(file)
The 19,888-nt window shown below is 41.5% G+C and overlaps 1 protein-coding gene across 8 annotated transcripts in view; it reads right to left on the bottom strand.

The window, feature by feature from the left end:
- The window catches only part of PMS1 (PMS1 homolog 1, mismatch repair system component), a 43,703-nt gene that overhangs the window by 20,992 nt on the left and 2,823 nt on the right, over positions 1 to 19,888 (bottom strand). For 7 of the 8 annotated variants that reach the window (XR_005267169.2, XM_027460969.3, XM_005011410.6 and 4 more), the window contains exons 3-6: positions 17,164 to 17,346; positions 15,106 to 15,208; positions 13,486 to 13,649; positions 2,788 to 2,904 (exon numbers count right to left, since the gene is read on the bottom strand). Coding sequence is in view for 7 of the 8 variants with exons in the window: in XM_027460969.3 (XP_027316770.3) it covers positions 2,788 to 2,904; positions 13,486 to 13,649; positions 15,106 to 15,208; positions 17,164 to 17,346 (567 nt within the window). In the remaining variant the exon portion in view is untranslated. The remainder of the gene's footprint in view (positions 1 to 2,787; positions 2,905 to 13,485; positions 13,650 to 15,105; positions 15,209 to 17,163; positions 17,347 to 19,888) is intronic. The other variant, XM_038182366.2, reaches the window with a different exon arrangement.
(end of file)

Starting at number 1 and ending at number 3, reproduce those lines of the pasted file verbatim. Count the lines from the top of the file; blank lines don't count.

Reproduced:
The 19,888-nt window shown below is 41.5% G+C and overlaps 1 protein-coding gene across 8 annotated transcripts in view; it reads right to left on the bottom strand.

The window, feature by feature from the left end:
- The window catches only part of PMS1 (PMS1 homolog 1, mismatch repair system component), a 43,703-nt gene that overhangs the window by 20,992 nt on the left and 2,823 nt on the right, over positions 1 to 19,888 (bottom strand). For 7 of the 8 annotated variants that reach the window (XR_005267169.2, XM_027460969.3, XM_005011410.6 and 4 more), the window contains exons 3-6: positions 17,164 to 17,346; positions 15,106 to 15,208; positions 13,486 to 13,649; positions 2,788 to 2,904 (exon numbers count right to left, since the gene is read on the bottom strand). Coding sequence is in view for 7 of the 8 variants with exons in the window: in XM_027460969.3 (XP_027316770.3) it covers positions 2,788 to 2,904; positions 13,486 to 13,649; positions 15,106 to 15,208; positions 17,164 to 17,346 (567 nt within the window). In the remaining variant the exon portion in view is untranslated. The remainder of the gene's footprint in view (positions 1 to 2,787; positions 2,905 to 13,485; positions 13,650 to 15,105; positions 15,209 to 17,163; positions 17,347 to 19,888) is intronic. The other variant, XM_038182366.2, reaches the window with a different exon arrangement.